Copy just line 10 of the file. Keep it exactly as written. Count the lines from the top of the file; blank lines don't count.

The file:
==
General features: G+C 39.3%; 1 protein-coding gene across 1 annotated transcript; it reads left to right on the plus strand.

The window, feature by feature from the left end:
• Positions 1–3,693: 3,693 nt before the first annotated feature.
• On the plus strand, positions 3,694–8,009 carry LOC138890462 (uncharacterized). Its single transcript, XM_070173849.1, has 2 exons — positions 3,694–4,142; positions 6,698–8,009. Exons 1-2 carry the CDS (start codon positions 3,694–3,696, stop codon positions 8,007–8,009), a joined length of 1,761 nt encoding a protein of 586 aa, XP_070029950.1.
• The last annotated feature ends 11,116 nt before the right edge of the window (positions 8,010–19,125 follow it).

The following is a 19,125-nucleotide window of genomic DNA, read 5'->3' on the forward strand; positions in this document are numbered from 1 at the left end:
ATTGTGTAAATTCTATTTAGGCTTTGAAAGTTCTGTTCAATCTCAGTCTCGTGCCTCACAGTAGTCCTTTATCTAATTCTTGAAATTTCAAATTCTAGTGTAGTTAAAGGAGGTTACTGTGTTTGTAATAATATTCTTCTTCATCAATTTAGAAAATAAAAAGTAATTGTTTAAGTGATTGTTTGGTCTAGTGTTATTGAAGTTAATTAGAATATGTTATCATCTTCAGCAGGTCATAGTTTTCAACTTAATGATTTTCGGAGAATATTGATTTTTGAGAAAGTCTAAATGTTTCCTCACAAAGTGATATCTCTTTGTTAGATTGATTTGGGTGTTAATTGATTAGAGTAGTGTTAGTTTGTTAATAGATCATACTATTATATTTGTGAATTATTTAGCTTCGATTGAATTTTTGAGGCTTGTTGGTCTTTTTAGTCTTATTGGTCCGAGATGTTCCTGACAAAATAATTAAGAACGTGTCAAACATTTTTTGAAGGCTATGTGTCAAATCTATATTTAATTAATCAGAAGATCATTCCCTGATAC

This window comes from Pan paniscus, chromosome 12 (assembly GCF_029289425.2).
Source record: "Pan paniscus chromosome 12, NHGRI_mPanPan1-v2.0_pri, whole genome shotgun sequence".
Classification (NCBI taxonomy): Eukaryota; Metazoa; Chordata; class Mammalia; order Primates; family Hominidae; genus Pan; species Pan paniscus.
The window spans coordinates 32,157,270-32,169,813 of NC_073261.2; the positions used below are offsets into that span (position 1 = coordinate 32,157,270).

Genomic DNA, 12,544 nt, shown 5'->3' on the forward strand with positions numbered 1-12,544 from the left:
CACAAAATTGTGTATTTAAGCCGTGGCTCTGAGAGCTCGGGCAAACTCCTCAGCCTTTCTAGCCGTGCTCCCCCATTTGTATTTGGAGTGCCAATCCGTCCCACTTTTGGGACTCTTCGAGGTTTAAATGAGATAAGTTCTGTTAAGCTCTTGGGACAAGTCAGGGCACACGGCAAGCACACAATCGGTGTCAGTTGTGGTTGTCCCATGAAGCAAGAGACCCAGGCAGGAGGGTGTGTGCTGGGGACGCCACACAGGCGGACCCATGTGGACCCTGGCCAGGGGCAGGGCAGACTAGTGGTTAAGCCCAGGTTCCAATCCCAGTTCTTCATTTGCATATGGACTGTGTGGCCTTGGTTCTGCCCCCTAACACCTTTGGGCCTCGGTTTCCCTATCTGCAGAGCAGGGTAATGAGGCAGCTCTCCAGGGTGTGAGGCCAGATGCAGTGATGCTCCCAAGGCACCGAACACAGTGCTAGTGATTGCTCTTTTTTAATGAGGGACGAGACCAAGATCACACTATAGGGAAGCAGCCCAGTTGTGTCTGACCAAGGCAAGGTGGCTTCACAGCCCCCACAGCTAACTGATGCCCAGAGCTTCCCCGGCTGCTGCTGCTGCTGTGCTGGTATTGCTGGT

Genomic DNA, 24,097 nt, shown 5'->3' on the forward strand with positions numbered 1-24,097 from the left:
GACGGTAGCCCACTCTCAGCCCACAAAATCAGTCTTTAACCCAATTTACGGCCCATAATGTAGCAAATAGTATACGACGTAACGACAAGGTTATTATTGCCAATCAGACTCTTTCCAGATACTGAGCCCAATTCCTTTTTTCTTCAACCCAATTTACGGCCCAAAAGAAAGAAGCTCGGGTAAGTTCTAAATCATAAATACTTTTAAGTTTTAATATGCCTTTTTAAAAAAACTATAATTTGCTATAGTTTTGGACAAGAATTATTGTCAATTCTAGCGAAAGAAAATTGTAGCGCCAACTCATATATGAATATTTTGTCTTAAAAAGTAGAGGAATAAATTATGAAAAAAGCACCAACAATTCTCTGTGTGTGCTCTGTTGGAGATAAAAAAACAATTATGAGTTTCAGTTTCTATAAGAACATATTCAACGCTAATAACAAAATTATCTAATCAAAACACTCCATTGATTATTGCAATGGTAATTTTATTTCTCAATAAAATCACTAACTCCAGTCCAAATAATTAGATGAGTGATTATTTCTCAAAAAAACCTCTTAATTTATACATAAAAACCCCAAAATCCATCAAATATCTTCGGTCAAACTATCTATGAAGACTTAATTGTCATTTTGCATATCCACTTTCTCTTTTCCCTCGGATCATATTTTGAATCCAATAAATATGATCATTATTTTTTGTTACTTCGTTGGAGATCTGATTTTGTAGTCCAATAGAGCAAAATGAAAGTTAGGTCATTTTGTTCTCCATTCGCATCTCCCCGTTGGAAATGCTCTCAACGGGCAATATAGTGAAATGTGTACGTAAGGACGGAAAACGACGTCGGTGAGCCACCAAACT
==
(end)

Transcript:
Classification (NCBI taxonomy): Eukaryota; Metazoa; Chordata; class Mammalia; order Primates; family Hominidae; genus Pan; species Pan paniscus.